The New York Post’s Peter Vescey is Will Leitch’s latest nominee for “Your Hometown Columnist Sucks”, a pretty rich concept considering that a “columnist” in Leitch’s own hometown would be the person who transcribes the cinema start times.
is Vecsey at least funny? You tell us: “Following his 1-for-16 misadventure in Game 1 against the Sonics, Mike Bibby, desperate to figure out his shooting problem, drove to the nearest Wendy’s to see if its employees could put their finger on it.” Um, what?
Admittedly, that’s not even close to Vescey’s best line. But still funnier than anything you’d find in a month of reading Deadspin.
Though hardly above reproach, Vescey is the guy who suggested that Pat Riley stopped talking about “The Disease Of Me” and switched to “The Disease Of Thee” when he noticed Madonna was sitting courtside. The same Vescey that labelled the Daily News’ Filip “King Kong Bondy” and was tearing into Will’s pet Stephen “Anal” Smith when Deadspin was just a twinkle in Nick Denton’s eye.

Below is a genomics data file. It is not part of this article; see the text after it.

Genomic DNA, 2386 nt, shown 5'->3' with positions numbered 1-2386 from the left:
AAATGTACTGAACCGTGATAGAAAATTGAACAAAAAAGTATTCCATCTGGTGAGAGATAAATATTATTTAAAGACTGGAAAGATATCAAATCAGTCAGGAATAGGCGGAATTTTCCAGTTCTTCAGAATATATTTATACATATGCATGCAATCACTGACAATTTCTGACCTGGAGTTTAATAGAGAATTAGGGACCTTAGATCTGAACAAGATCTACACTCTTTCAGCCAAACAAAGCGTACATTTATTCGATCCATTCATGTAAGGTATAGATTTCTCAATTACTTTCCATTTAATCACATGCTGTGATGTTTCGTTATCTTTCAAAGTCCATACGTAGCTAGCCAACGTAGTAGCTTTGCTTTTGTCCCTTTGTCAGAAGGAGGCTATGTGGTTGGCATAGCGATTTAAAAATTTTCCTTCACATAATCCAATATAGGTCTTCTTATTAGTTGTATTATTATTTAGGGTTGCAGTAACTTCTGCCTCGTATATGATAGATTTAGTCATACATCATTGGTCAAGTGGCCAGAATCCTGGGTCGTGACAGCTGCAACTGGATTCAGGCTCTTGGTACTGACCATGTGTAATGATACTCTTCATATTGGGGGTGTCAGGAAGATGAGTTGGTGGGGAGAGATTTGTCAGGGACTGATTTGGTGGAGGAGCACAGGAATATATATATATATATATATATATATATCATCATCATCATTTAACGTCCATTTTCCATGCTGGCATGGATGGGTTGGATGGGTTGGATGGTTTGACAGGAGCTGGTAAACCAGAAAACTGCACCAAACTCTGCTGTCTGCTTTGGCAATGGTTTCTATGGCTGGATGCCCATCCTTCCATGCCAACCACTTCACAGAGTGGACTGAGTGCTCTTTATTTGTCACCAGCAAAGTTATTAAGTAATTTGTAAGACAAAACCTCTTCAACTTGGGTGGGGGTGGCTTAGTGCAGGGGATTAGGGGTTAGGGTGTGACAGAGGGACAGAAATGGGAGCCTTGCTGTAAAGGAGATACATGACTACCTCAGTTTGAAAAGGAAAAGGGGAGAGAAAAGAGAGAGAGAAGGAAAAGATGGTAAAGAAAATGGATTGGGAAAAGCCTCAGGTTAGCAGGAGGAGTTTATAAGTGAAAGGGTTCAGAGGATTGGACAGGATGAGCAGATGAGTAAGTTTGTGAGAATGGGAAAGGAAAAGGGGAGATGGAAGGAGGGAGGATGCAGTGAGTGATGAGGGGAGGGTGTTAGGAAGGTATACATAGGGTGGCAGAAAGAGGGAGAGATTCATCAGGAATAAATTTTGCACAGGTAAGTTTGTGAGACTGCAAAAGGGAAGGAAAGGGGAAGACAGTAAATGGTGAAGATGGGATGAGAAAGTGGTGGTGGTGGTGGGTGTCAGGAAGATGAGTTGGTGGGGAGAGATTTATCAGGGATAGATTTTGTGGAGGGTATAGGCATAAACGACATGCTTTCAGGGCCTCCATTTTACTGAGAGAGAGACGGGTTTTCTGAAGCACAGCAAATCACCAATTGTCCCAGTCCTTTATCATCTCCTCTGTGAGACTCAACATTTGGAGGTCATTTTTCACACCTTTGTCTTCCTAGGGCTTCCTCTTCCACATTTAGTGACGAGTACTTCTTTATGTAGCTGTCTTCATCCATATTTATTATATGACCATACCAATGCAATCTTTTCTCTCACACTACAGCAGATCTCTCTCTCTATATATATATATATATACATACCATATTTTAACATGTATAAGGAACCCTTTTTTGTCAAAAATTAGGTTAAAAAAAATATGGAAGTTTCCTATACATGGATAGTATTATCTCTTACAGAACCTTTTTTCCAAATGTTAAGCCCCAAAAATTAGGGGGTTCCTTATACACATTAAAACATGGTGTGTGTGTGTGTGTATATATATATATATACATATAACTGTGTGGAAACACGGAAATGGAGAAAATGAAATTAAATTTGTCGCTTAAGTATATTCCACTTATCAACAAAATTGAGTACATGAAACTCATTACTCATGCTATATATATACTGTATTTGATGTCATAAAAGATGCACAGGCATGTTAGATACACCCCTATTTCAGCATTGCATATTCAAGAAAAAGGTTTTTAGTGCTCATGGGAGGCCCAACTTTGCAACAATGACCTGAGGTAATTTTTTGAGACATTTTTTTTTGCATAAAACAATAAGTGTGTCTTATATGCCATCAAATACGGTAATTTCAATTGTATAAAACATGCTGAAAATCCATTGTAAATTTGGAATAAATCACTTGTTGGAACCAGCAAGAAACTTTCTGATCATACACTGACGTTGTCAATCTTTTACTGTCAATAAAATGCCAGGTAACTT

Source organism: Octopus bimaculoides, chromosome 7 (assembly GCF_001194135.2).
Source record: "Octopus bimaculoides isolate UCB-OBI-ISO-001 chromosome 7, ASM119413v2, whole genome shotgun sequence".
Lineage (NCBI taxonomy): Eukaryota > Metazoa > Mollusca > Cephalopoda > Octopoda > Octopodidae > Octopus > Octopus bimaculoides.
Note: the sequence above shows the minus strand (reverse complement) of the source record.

Some other recent classic gems from Vescey’s “Hoops Du Jour” :
Georgia™s runaway bride, Jennifer Wilbanks, has been indicted for filing false statements and false police reports. She faces up to six years in the pokey, or, if the judge really wants to stick it to her, six Hawks home games.
John Stockton, by the way, returned to the Delta Center Wednesday night at the Jazz unveiled an eight-foot statue of him outside the arena. The statue inside the arena is known as Carlos Boozer.
After eyeballing Sunday™s 64-62 eyesore (the Pistons won despite missing each and every one of 15 field goal tries in the fourth quadrant) Larry Brown announced he was going in for additional hip surgery. He denies he has any intentions of switching hospitals.